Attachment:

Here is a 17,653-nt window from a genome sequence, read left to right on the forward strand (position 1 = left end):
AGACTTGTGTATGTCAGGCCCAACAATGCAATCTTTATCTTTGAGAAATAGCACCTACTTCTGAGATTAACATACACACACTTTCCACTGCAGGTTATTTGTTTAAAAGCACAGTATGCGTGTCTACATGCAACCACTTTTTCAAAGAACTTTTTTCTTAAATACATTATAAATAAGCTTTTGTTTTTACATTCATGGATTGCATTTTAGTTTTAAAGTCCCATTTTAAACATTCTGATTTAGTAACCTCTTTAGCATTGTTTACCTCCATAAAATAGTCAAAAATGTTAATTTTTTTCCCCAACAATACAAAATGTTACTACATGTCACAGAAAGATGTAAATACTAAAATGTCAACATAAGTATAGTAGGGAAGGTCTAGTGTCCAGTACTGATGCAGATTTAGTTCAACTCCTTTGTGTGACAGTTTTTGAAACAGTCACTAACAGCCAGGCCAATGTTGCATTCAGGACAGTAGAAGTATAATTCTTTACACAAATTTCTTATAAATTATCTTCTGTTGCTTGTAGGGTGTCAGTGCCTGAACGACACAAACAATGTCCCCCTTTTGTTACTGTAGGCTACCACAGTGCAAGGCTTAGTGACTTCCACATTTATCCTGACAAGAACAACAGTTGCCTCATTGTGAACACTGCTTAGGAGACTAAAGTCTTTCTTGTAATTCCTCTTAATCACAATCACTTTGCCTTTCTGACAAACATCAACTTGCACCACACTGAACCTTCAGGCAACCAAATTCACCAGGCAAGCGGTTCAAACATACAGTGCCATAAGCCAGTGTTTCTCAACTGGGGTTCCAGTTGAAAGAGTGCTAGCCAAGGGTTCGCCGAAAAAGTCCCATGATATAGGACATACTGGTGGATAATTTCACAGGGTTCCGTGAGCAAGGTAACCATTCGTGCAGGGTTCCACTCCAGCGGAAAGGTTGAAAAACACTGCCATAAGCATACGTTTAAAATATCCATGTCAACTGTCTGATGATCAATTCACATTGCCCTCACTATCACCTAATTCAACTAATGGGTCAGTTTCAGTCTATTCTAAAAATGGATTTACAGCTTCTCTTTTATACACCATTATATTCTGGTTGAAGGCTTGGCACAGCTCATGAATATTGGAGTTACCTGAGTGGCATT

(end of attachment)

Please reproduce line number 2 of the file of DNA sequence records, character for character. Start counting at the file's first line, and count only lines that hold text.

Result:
AGACTTGTGTATGTCAGGCCCAACAATGCAATCTTTATCTTTGAGAAATAGCACCTACTTCTGAGATTAACATACACACACTTTCCACTGCAGGTTATTTGTTTAAAAGCACAGTATGCGTGTCTACATGCAACCACTTTTTCAAAGAACTTTTTTCTTAAATACATTATAAATAAGCTTTTGTTTTTACATTCATGGATTGCATTTTAGTTTTAAAGTCCCATTTTAAACATTCTGATTTAGTAACCTCTTTAGCATTGTTTACCTCCATAAAATAGTCAAAAATGTTAATTTTTTTCCCCAACAATACAAAATGTTACTACATGTCACAGAAAGATGTAAATACTAAAATGTCAACATAAGTATAGTAGGGAAGGTCTAGTGTCCAGTACTGATGCAGATTTAGTTCAACTCCTTTGTGTGACAGTTTTTGAAACAGTCACTAACAGCCAGGCCAATGTTGCATTCAGGACAGTAGAAGTATAATTCTTTACACAAATTTCTTATAAATTATCTTCTGTTGCTTGTAGGGTGTCAGTGCCTGAACGACACAAACAATGTCCCCCTTTTGTTACTGTAGGCTACCACAGTGCAAGGCTTAGTGACTTCCACATTTATCCTGACAAGAACAACAGTTGCCTCATTGTGAACACTGCTTAGGAGACTAAAGTCTTTCTTGTAATTCCTCTTAATCACAATCACTTTGCCTTTCTGACAAACATCAACTTGCACCACACTGAACCTTCAGGCAACCAAATTCACCAGGCAAGCGGTTCAAACATACAGTGCCATAAGCCAGTGTTTCTCAACTGGGGTTCCAGTTGAAAGAGTGCTAGCCAAGGGTTCGCCGAAAAAGTCCCATGATATAGGACATACTGGTGGATAATTTCACAGGGTTCCGTGAGCAAGGTAACCATTCGTGCAGGGTTCCACTCCAGCGGAAAGGTTGAAAAACACTGCCATAAGCATACGTTTAAAATATCCATGTCAACTGTCTGATGATCAATTCACATTGCCCTCACTATCACCTAATTCAACTAATGGGTCAGTTTCAGTCTATTCTAAAAATGGATTTACAGCTTCTCTTTTATACACCATTATATTCTGGTTGAAGGCTTGGCACAGCTCATGAATATTGGAGTTACCTGAGTGGCATT